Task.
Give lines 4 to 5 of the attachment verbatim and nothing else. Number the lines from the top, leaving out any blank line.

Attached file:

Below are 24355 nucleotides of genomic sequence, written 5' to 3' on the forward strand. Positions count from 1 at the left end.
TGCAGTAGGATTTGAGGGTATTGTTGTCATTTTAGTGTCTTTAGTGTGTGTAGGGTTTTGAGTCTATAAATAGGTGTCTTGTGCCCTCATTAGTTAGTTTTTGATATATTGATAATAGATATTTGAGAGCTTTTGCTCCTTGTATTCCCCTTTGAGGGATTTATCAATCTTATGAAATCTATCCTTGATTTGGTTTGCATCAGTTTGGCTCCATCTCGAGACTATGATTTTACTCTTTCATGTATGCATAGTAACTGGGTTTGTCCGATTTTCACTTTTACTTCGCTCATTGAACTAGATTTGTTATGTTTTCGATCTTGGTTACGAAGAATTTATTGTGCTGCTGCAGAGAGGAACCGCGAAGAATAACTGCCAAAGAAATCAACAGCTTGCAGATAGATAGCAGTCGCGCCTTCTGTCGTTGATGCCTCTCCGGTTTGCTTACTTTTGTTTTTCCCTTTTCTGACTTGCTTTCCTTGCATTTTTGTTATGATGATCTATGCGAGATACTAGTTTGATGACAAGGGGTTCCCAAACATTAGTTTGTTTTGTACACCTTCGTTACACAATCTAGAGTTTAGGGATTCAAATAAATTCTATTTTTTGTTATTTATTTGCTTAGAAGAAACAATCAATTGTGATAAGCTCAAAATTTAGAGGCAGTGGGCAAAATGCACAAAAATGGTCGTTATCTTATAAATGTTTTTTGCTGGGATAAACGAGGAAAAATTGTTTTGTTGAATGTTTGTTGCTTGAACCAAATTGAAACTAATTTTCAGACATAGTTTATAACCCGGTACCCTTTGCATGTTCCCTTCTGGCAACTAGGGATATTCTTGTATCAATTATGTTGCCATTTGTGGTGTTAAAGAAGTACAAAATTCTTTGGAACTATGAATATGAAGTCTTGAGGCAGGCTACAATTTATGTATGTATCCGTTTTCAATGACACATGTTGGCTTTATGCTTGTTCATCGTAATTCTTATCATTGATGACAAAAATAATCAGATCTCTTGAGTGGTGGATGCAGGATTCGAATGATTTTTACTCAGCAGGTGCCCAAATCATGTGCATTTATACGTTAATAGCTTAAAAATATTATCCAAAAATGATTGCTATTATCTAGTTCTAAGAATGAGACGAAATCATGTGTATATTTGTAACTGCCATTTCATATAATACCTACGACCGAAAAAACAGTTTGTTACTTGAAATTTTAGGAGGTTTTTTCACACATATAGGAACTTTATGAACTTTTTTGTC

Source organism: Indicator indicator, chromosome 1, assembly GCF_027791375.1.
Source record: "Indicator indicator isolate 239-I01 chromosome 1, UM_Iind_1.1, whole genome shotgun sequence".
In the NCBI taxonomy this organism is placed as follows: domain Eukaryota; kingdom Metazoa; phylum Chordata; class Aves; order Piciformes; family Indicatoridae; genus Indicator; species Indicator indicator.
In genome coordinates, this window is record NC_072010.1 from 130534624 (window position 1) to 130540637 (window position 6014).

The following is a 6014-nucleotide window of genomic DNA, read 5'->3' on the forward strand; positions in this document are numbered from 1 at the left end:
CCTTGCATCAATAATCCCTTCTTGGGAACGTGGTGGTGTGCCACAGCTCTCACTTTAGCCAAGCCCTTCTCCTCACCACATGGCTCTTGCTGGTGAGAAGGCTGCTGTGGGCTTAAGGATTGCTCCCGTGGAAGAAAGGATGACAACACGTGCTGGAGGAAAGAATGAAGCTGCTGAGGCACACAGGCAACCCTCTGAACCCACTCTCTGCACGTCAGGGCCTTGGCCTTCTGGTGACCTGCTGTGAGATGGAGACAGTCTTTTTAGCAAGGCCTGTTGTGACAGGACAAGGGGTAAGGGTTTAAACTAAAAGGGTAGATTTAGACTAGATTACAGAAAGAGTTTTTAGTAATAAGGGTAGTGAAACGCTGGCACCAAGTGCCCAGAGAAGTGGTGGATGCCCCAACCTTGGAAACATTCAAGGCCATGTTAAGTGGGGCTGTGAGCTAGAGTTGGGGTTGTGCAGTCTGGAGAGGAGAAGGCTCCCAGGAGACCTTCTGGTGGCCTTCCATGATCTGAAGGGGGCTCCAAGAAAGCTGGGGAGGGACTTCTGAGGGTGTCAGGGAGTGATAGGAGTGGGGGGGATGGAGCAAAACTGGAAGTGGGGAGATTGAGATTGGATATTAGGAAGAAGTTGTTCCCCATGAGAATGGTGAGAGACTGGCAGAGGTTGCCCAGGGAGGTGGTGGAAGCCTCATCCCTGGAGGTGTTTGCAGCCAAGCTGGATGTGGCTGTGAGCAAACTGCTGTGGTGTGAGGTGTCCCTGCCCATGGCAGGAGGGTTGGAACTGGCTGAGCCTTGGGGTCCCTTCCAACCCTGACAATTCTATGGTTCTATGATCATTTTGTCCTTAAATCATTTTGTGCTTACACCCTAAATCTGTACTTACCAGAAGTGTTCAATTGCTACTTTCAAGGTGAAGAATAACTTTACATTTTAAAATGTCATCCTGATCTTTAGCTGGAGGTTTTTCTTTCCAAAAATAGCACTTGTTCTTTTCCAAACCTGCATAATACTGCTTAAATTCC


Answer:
Source record: "Indicator indicator isolate 239-I01 chromosome 1, UM_Iind_1.1, whole genome shotgun sequence".
In the NCBI taxonomy this organism is placed as follows: domain Eukaryota; kingdom Metazoa; phylum Chordata; class Aves; order Piciformes; family Indicatoridae; genus Indicator; species Indicator indicator.